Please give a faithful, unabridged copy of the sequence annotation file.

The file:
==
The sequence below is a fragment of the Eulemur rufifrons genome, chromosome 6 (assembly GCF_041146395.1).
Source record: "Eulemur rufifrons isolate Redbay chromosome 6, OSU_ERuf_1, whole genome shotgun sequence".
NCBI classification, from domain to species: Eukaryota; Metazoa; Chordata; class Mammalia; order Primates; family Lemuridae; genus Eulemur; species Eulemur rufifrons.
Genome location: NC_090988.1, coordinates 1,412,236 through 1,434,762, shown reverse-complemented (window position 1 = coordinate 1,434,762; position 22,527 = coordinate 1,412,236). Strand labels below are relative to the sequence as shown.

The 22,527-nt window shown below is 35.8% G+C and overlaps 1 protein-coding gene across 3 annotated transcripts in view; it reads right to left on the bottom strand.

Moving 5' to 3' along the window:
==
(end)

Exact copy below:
The sequence below is a fragment of the Eulemur rufifrons genome, chromosome 6 (assembly GCF_041146395.1).
Source record: "Eulemur rufifrons isolate Redbay chromosome 6, OSU_ERuf_1, whole genome shotgun sequence".
NCBI classification, from domain to species: Eukaryota; Metazoa; Chordata; class Mammalia; order Primates; family Lemuridae; genus Eulemur; species Eulemur rufifrons.
Genome location: NC_090988.1, coordinates 1,412,236 through 1,434,762, shown reverse-complemented (window position 1 = coordinate 1,434,762; position 22,527 = coordinate 1,412,236). Strand labels below are relative to the sequence as shown.

The 22,527-nt window shown below is 35.8% G+C and overlaps 1 protein-coding gene across 3 annotated transcripts in view; it reads right to left on the bottom strand.

Moving 5' to 3' along the window: